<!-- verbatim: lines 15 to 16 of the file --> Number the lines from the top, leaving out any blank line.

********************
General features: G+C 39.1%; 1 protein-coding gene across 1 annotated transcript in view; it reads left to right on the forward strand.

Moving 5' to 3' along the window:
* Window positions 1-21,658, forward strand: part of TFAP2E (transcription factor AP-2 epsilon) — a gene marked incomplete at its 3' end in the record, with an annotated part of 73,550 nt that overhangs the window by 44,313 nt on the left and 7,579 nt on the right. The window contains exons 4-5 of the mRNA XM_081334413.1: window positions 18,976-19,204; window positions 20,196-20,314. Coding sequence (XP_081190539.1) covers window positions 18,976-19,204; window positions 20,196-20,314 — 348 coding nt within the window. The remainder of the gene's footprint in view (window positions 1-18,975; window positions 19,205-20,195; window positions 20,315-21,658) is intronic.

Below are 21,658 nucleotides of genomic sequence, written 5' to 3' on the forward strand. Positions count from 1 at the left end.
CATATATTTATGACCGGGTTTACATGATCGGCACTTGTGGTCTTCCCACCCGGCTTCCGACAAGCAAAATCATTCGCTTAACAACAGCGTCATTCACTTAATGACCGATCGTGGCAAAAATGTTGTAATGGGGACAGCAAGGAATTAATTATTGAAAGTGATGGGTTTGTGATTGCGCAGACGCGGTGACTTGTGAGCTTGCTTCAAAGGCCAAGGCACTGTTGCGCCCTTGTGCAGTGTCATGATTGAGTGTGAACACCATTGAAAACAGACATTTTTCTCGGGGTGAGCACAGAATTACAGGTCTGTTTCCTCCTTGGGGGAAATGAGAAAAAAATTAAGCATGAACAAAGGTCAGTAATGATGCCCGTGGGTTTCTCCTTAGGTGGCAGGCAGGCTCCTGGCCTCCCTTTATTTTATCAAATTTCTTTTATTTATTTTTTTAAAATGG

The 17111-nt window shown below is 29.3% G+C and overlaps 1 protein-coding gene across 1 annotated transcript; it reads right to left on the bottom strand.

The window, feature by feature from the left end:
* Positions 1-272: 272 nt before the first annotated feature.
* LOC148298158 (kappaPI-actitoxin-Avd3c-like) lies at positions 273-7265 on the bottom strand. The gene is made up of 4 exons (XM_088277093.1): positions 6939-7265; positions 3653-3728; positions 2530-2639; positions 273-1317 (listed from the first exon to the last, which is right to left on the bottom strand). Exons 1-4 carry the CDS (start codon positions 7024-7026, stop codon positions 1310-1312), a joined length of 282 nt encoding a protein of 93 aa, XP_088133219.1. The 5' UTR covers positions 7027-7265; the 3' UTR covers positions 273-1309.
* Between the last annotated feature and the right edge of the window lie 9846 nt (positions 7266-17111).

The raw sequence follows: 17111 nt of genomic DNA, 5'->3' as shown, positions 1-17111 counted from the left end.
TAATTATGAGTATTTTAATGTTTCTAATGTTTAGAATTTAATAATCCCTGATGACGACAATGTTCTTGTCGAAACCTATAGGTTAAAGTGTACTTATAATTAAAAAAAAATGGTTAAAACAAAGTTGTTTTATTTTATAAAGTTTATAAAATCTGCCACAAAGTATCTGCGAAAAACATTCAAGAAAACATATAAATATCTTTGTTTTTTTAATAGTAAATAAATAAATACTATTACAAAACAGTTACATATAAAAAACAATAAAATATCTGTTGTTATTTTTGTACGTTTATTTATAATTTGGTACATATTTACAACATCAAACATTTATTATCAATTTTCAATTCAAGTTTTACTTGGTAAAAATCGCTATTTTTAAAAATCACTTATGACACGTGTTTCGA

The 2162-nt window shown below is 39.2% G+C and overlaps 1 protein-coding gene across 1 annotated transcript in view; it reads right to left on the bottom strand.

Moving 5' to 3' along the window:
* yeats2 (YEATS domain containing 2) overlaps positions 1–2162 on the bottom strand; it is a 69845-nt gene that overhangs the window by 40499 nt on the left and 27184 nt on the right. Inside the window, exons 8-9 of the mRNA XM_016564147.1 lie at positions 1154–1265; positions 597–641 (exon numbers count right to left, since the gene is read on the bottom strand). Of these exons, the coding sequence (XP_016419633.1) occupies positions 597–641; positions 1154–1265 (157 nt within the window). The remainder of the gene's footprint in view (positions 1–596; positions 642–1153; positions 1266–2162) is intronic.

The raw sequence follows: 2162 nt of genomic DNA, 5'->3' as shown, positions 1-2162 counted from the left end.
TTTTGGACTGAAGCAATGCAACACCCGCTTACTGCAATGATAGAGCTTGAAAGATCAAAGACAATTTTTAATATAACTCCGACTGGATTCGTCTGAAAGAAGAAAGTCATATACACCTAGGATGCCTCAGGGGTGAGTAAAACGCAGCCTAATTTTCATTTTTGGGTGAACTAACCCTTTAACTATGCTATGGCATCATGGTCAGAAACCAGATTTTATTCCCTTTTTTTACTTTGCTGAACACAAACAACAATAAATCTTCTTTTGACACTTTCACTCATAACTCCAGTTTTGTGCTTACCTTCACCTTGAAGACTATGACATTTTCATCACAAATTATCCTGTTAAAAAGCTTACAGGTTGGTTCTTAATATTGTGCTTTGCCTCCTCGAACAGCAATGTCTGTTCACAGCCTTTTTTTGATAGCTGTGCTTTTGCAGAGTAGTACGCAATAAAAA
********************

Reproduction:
* yeats2 (YEATS domain containing 2) overlaps positions 1–2162 on the bottom strand; it is a 69845-nt gene that overhangs the window by 40499 nt on the left and 27184 nt on the right. Inside the window, exons 8-9 of the mRNA XM_016564147.1 lie at positions 1154–1265; positions 597–641 (exon numbers count right to left, since the gene is read on the bottom strand). Of these exons, the coding sequence (XP_016419633.1) occupies positions 597–641; positions 1154–1265 (157 nt within the window). The remainder of the gene's footprint in view (positions 1–596; positions 642–1153; positions 1266–2162) is intronic.

The raw sequence follows: 2162 nt of genomic DNA, 5'->3' as shown, positions 1-2162 counted from the left end.